The best wood for reconstruction turned out to be the Sargent cypress, used for the structure and trim. Alder was the best for cabinets. The cypress trees regenerated naturally because they were a fire species whose seeds are stimulated when they are burned. When the office was done, to commemorate the wonderful alder cabinet it contains, we planted several times the number of alders in the creek than were there before the fire.

Better Quality, Ecological Correctness

We’ve found that the application of our design theories to our own situation has helped convince clients and others that sustainability is more than just another theory. It is a way of achieving better value while simultaneously having far less impact on our planet. In fact, once we get beyond the fears of scarcity that haunt our industrial culture, we will see that these two values – better quality and ecological correctness – are interrelated.

Ken Haggard and Polly Cooper are principals with the San Luis Obispo Sustainability Group, 16550 Oracle Oak, Santa Margarita, California 93453; 805.438.4452, fax 805.428.4680 <[email protected]> www.slosustainability.com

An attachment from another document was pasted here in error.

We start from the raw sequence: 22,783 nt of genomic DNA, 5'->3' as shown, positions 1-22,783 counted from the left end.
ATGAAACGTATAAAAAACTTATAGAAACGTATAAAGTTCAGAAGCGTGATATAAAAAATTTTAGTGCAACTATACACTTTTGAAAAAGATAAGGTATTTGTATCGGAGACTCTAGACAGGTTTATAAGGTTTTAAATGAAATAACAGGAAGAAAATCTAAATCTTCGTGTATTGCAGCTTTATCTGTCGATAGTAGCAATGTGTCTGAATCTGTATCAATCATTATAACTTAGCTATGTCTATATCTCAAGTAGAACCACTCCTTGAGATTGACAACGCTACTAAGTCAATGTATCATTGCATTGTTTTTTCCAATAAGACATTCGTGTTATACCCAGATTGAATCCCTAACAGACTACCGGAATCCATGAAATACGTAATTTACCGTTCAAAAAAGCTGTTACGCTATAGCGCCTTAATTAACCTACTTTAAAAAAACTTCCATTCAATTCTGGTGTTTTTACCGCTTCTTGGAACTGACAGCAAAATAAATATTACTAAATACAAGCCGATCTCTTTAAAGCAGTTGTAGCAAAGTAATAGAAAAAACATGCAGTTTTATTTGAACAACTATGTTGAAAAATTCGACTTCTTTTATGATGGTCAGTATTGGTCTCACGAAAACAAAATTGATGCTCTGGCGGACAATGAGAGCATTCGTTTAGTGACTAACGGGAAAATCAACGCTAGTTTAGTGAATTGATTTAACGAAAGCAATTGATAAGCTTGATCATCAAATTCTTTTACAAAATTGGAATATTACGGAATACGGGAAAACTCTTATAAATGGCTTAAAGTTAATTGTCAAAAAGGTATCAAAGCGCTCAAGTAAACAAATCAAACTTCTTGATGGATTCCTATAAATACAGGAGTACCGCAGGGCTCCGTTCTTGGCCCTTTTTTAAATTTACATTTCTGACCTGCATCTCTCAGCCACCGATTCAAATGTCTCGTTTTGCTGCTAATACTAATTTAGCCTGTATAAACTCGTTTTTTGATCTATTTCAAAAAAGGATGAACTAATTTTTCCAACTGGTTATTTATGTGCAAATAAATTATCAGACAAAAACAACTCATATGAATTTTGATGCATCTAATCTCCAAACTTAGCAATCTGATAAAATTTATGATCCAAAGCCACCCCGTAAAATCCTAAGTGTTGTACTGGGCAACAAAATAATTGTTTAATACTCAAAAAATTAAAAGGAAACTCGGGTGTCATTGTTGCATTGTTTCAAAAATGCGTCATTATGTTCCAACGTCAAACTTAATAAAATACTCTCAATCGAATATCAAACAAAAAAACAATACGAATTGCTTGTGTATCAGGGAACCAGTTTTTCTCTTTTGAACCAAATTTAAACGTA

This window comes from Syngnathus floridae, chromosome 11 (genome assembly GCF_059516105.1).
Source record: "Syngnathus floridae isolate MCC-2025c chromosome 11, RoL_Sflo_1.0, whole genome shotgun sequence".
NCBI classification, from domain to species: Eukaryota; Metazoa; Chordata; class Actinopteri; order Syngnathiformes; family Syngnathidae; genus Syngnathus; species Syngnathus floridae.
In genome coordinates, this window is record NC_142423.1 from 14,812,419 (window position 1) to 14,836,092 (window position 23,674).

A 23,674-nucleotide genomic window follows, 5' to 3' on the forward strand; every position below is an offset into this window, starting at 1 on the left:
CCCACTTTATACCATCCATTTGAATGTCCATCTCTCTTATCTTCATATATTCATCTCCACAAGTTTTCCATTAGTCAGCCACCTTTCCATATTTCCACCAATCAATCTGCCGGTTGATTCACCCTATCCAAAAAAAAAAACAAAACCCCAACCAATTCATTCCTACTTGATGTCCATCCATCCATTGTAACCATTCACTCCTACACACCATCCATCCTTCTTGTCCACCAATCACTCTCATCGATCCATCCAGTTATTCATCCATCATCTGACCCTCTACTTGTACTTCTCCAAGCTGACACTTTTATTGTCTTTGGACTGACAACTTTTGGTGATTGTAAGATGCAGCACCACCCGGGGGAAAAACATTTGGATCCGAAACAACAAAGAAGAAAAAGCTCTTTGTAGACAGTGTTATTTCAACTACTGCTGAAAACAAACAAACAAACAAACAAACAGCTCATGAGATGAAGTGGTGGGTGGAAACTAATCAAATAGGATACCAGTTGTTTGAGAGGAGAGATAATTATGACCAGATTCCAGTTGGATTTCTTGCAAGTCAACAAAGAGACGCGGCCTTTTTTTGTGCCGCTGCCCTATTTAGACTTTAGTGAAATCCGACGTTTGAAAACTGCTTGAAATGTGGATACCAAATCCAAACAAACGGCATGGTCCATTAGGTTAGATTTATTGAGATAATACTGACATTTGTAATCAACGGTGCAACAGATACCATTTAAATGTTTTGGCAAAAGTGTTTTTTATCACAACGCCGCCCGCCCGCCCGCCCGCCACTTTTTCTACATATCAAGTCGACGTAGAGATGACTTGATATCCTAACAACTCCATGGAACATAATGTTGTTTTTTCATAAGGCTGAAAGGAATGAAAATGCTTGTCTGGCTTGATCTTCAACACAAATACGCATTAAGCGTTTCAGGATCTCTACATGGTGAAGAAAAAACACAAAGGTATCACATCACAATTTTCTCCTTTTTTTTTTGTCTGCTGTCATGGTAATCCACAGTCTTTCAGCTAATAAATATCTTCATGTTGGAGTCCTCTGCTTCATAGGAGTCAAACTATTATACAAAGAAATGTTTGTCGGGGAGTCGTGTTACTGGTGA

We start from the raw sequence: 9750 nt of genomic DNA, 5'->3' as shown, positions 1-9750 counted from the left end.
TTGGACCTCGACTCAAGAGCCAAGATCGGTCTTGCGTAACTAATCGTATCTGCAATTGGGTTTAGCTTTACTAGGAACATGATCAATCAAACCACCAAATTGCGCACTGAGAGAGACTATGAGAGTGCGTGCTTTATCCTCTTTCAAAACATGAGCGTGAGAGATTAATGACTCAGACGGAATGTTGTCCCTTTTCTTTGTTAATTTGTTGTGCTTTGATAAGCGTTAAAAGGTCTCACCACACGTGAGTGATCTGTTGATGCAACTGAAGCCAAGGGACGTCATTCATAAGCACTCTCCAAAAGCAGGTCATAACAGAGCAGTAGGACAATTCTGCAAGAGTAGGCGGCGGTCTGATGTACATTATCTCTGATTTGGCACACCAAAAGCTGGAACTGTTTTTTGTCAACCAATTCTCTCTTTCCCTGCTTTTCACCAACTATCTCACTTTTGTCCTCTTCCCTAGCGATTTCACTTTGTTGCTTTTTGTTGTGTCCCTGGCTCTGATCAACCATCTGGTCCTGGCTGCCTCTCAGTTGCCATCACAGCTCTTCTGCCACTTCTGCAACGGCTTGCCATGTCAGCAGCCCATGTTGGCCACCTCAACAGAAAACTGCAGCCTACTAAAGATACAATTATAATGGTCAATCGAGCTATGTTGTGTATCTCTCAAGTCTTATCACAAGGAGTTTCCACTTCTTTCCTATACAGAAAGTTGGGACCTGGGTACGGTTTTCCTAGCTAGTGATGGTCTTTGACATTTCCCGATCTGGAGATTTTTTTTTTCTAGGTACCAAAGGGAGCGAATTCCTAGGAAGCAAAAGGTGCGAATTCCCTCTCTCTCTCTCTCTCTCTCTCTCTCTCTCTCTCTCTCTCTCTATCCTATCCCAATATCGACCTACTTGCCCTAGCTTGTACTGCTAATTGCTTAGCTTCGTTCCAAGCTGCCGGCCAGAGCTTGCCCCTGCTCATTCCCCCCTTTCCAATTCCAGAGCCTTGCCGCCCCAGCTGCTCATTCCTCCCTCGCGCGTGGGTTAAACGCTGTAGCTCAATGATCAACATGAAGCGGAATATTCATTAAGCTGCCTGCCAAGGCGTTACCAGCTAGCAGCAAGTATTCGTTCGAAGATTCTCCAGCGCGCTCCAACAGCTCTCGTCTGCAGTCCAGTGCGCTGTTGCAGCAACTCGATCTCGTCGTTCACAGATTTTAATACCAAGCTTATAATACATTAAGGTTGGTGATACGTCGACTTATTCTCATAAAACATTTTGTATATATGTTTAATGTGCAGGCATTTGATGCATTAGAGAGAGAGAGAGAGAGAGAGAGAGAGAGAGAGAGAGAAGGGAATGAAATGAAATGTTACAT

Ed.Note – An article about the curved wall straw-bale workshop building (not pictured in this issue) at Ken and Polly’s complex will be included in TLS#60/Details, Details, Details. It’s amazing in its design and structure.

Planted Filter: A Modern Reed-bed System – TLS #58

By Technical, Wastewater, Water No Comments

This article originally appeared in TLS #58.

by Rene Kilian – Denmark

Save money on your black and grey water while protecting the environment!

Reeds and iris clean the wastewater in the planted filter.

Reeds and iris clean the wastewater in the planted filter.

All properties without sewage facilities in rural areas of Europe must meet minimum standards for wastewater treatment. It can be expensive joining on to the main sewage lines. A planted filter’ – a modern kind of reed-bed system with vertical waterflow – has low operating costs and is an inexpensive alternative.

Approximately 30 of these filters have been built in Denmark. The systems are planted with wetland plants, and occupy around 16m2 per dwelling.

The system complies with the latest Danish standards, which are stricter than the European standard.